HMRC enquiries – Preparation is 90% of the job!

28 January 2020

There can surely be few professional advisers who routinely deal with HMRC enquiries who, over the past five years or so, have not noticed the changing nature of H M Revenue & Customs (HMRC) intervention techniques.

This is becoming ever more evident in the field of “compliance checks”, where we have seen an integration of employment taxes, VAT, and national minimum wage enquiries being conducted, either at the same time under a joint enquiry with those departments or following shortly after each other, sometimes in what seems to be an endless succession of HMRC attention.

The start of such enquiries are often initiated by a request to complete Questionnaires, where HMRC will use the responses provided to assess whether or not further interrogation is required.

Alternatively, if they are satisfied on the risk areas concerned, they will be more likely to accelerate closure of an enquiry. More efficient analysis of replies by HMRC, following the receipt of the completed questionnaire, can now mean that clients who are prepared and have given well considered responses are not necessarily subjected to a long drawn out enquiry, which may have been the case in the past based on ‘old style’ PAYE visits.

Previously, HMRC officers often had to visit businesses with little or no advanced knowledge of what the business did, or an appreciation of their actual processes and procedures. Based on this, HMRC might have had to spend a day or more merely extracting such information from time consuming meetings with the business owner, even before they made a start on analysing any risk areas.

As experience shows, HMRC officers now have more awareness of the ‘right questions’ to ask first time around. We have seen the PAYE questionnaires change and develop over time from a fairly general, soft touch approach to a more finely honed, specific and in-depth questioning, the nature of which has expanded as the HMRC officer’s knowledge and experience into such enquiries has grown.

What are we seeing as topical and potentially higher risk areas?

A typical enquiry is now likely not only to focus on the generalities but to have a greater emphasis on drilling down into the finer details of the business’ operations and procedures. Common areas of focus and potential error can include:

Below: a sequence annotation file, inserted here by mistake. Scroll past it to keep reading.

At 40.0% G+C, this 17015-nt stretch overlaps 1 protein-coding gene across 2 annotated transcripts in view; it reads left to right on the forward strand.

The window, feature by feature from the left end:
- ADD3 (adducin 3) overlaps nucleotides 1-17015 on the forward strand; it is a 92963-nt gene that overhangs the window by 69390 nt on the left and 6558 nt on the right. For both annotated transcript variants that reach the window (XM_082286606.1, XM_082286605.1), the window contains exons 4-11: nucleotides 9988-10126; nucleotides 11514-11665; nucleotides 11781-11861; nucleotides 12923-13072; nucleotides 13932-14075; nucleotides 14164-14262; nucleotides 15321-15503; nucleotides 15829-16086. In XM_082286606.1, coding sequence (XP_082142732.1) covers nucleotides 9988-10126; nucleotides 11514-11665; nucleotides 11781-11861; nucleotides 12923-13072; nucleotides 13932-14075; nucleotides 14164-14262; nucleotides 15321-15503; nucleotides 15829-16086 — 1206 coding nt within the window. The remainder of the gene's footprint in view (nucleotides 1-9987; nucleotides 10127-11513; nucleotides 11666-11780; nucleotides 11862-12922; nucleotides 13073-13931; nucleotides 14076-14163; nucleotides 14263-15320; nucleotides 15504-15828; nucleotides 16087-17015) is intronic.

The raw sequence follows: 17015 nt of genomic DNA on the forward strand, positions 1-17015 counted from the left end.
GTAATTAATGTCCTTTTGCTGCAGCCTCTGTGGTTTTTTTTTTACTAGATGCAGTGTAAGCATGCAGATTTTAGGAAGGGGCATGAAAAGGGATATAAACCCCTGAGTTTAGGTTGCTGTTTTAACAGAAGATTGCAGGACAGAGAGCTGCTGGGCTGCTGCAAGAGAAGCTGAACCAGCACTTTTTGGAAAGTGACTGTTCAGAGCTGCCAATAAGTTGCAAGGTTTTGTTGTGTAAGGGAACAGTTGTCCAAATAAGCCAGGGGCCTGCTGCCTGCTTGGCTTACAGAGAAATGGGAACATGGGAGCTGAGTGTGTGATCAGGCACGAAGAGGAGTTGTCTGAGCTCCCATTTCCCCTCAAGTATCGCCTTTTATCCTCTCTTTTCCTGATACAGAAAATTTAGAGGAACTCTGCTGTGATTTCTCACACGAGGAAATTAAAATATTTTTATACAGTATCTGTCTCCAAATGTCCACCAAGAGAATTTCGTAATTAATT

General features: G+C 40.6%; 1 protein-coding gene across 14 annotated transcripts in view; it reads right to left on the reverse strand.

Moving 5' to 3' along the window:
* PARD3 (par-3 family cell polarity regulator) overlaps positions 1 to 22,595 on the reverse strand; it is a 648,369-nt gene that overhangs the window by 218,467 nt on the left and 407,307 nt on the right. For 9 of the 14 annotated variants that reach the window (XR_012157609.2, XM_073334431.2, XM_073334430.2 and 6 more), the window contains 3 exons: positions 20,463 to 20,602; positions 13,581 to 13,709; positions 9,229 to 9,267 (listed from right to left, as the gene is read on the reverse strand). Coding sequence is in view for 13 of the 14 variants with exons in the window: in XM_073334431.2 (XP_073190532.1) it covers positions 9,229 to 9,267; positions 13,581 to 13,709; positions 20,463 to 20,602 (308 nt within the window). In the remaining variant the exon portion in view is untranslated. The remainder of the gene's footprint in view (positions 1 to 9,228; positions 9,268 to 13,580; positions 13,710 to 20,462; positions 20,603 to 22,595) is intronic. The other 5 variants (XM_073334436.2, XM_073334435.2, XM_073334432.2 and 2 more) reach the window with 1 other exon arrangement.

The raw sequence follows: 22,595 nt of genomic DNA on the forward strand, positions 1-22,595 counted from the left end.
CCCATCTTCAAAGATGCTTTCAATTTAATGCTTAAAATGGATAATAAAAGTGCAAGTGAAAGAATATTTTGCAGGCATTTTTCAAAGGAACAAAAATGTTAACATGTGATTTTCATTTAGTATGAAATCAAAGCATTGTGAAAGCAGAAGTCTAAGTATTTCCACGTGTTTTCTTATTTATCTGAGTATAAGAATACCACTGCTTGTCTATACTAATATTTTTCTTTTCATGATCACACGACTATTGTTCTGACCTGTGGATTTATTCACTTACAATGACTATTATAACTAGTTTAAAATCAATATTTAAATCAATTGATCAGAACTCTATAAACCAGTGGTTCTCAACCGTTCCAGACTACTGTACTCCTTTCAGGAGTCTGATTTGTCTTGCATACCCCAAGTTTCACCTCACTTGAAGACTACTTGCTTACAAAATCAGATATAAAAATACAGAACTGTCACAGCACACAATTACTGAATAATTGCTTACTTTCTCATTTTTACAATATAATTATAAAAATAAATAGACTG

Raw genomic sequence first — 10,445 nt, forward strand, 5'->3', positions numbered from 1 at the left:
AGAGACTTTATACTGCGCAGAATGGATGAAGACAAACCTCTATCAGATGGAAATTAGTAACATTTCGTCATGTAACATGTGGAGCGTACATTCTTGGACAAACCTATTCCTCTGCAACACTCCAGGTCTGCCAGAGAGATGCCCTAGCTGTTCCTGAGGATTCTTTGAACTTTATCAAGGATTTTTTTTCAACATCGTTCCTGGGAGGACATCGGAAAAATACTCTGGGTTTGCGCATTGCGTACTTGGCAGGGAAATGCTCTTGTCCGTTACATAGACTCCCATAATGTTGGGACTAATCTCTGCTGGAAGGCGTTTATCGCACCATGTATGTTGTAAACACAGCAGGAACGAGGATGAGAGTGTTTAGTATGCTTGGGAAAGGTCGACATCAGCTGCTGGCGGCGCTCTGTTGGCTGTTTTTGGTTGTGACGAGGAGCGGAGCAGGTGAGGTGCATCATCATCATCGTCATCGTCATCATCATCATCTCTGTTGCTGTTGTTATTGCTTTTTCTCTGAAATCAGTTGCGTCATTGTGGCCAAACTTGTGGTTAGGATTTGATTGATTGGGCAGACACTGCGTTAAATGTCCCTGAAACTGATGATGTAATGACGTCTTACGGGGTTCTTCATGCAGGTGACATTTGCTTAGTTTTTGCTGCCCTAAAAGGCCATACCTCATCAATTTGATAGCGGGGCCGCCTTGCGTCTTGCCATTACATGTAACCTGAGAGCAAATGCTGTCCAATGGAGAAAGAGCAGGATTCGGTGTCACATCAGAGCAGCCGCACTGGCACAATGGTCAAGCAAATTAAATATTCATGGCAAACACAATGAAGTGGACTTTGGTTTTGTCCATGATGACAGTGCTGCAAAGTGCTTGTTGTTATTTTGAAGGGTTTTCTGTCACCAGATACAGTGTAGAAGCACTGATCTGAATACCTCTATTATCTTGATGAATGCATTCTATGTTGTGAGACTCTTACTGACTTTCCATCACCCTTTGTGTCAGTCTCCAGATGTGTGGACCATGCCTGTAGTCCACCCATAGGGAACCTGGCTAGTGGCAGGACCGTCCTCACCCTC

• Off payroll working and IR35
    A common topic in the press, this legislation is currently being reviewed prior to inception in April 2020, but is unlikely to significantly alter the fact that medium and large businesses will be responsible for determining employment status of their contractors operating via limited companies.
  • Employment allowance
    A common pitfall involves the fact that where there are associated businesses; there are different rules to be observed as to what allowance is available and how this is to be nominated/divided. The actual meaning of ‘association’ can be misunderstood, catching-out a significant number of businesses who unwittingly over-claim the allowance.
  • Compliance with national minimum wage legislation
    This legislation is fraught with difficulties, even where it is not obvious that a contravention has taken place. The clawback of training expenses when an employee leaves, for example, may mean that the employer has effectively underpaid in that particular pay period, thus triggering the non-compliance.
  • Apprenticeship levy
    Another area where, at first glance, businesses may be forgiven for thinking it isn’t applicable to them. However, if your business has a combined payroll cost of £3 million or more, this levy will apply. Once again, beware of associated companies whose payroll costs will be attributed to the overall threshold.

Each of these areas are potentially high risk for the unprepared business, and with more and more compliance responsibilities being placed on companies and the self-employed, the penalties charged where mistakes have been made are harsh.

The purpose of the message?

Be prepared! There can be no substitute for being aware and being prepared ahead of an HMRC inspection.

HMRC have access to an ever expanding network of information, and in addition to targeted risk assessments made possible by their software systems, they do still carry out a certain percentage of random enquiries.

The receipt of a compliance check notice falling on any business or company’s desk does not have to be a daunting affair.

If you are concerned at the prospect of a compliance intervention, we at UHY have the expertise and the experience required to help your business prepare for such an eventuality, and to undertake a risk review of any areas that may be a concern to you.

If you are faced with an actual enquiry or intervention, we can help you to manage whatever enquiry, investigation or intervention HMRC has initiated, assisting you to smoothly manage the process from start to finish and support you all the way.

Please contact your usual UHY lead partner or your local UHY specialist for any further advice or assistance.

Alternatively, fill out our contact form here.